Larger investment advisers manager far more funds and deal with far more investors than small advisers and, therefore, the SEC has a greater interest in protecting those funds and investors from potential compliance problems. To qualify as a small adviser for the SEC's purposes, the adviser must manage less than $25 million and have less than $5 million in assets. These figures are dwarfed by the size of the industry as whole which the U.S. Census Bureau estimated made nearly $9.4 billion in revenues in 2002. In fact, the SEC estimates that only about 170 of nearly 7,800 registered investment advisers are small businesses. Creating an exemption for these small businesses would have a minimal impact on the SEC's regulatory goals and would avoid imposing undue burdens on small businesses and further weighting the competitive playing field against them.
If the SEC decides not to create an exemption for small advisers, then it should make some reasonable allowances for the burdens it would create on small advisers. For example, small advisers should be given greater flexibility regarding the location where they store records that they must maintain under the proposed rule. As long as the adviser can make the records reasonably accessible to the SEC, then that should be sufficient and would avoid a de facto requirement that some advisers increase their office space in order to store documents. The SEC also should not require the designation of a chief compliance officer. For very small advisers this requirement would be overly formalistic and would not increase compliance. It should be sufficient for small advisers to adopt and implement appropriate compliance policies and procedures. These operations are not large enough to require the designation of a compliance officer to administer those policies and procedures, communicate them and implement them. It would be more effective for the entire small business to share those responsibilities.
3. The SEC Should Not Require Periodic Compliance Reviews By Third Parties.
NAIFA urges the SEC not to require third parties or accountants to review the compliance policies and procedures of investment advisers. Many advisers have small businesses and the costs of annual reviews by outside professionals would be prohibitive. The requirements in the proposed rule that advisers review their policies and procedures on an annual basis and designate an individual as Chief Compliance Officer should be sufficient, particularly since the requirement makes clear that advisers must make an effort to keep their policies and procedures from becoming outdated. Advisers are fully capable of reviewing their policies and procedures internally and updating them as necessary.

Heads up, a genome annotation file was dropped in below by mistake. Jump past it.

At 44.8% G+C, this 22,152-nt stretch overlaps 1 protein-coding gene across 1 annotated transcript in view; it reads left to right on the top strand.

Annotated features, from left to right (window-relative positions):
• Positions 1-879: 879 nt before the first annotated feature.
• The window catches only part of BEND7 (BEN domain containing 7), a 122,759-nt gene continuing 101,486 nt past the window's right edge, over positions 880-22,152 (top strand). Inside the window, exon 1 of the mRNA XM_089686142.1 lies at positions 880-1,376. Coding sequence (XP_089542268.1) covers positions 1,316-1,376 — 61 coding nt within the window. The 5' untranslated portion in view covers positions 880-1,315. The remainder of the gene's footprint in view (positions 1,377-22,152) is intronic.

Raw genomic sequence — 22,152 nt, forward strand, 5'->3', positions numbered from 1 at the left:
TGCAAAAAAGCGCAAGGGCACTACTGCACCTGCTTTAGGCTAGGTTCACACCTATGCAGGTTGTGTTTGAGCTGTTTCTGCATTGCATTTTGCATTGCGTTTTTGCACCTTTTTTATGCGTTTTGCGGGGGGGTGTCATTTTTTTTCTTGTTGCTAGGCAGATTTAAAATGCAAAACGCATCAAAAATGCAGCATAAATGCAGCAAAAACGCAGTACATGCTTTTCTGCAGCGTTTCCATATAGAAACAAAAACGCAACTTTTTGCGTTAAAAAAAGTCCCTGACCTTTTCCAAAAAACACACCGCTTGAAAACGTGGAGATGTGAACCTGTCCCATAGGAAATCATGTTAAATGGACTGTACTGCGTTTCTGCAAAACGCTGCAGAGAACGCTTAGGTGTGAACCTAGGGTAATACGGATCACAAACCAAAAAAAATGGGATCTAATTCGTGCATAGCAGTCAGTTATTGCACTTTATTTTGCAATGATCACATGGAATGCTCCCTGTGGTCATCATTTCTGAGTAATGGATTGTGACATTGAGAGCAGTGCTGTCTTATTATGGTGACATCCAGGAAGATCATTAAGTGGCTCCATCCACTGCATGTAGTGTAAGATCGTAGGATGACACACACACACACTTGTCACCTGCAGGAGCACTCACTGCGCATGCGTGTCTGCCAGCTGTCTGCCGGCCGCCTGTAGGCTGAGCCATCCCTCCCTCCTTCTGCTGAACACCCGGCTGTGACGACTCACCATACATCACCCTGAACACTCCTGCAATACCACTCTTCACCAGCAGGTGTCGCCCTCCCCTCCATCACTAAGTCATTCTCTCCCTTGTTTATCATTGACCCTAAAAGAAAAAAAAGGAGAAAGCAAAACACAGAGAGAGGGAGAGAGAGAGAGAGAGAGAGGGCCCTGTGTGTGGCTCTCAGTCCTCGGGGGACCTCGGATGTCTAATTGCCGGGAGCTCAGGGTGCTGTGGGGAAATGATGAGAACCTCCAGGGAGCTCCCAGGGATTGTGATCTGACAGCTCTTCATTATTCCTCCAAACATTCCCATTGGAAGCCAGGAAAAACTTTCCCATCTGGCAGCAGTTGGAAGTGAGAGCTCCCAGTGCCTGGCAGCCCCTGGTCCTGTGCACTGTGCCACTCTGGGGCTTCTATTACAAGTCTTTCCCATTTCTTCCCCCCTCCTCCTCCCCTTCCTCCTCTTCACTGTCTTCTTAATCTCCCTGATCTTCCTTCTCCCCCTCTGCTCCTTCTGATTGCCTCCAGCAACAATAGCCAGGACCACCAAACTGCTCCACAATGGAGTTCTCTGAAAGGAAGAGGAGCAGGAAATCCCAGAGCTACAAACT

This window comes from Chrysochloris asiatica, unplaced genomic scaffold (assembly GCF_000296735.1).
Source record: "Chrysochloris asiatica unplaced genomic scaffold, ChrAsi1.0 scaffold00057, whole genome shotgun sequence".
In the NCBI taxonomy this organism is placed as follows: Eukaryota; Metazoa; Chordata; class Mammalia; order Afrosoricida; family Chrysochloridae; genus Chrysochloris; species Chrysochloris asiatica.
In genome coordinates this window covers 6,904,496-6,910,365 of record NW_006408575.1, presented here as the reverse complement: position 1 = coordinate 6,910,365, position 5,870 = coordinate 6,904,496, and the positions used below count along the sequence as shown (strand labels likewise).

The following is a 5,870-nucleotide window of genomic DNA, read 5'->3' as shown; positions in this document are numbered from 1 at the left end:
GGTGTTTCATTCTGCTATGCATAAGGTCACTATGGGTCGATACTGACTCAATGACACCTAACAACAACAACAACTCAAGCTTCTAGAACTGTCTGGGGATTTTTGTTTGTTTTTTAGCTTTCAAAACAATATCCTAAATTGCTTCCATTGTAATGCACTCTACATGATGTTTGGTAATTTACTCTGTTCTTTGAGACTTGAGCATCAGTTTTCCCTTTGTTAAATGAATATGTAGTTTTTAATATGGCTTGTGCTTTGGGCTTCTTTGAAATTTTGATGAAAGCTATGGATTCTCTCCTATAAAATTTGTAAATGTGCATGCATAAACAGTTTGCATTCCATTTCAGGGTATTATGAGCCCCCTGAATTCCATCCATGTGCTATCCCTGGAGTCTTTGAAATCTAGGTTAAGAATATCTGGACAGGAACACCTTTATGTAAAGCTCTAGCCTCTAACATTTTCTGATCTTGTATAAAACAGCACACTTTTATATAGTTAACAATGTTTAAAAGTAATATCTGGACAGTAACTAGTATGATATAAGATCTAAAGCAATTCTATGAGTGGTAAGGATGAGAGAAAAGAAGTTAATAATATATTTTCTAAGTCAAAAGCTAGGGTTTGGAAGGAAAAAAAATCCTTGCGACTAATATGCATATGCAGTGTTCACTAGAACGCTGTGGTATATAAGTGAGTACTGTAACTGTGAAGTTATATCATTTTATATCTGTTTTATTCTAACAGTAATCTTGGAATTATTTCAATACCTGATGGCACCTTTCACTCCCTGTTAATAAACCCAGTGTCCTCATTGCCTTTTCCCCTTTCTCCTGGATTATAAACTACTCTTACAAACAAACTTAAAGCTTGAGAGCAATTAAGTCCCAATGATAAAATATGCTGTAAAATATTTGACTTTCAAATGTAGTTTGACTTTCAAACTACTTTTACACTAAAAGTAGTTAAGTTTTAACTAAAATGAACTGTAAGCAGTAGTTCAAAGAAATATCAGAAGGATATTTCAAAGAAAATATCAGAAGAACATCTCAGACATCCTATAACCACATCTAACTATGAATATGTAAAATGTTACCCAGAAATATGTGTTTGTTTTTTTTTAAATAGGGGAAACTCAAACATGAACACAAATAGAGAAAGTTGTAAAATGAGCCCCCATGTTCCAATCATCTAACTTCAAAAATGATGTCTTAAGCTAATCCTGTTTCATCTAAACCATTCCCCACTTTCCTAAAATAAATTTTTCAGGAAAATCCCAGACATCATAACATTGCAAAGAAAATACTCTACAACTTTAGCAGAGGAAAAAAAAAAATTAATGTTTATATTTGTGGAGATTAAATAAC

4. The SEC Should Not Require Fidelity Bonds
The SEC should not require advisers to have fidelity bonds. There is no evidence in the rulemaking record that there are problems regarding fraud or embezzlement of client funds by advisers which is the primary purpose for which the bond would be pledged. Current regulations already limit events leading to losses of client funds and clients typically are adequately compensated when such losses occur. Imposing a fidelity bond requirement is therefore not necessary and would simply impose additional economic barriers to smaller investment advisers entering the market for providing advisory services. This would not only create problems for such advisers but likely would limit competition among advisers and raise the rates customers must pay for advisory services.
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In sum, NAIFA believes the proposed rule should be structured in a way that will enhance compliance with the federal securities laws without imposing unnecessary regulatory burdens on investment advisers. To that end, NAIFA recommends that the SEC: 1) Change the proposed rule's recordkeeping requirements so that advisers only need to maintain the final reports of compliance reviews (rather than any records documenting said reviews) and that they be able to maintain those reports in an electronic format; 2) Create an exemption or make other allowances for small advisers; 3) Not require third parties or accountants to review the compliance policies and procedures of investment advisers; and 4) Not require advisers to have fidelity bonds. Thank you for your consideration of our views on these issues.
Gary A. Sanders
Senior Counsel for Law and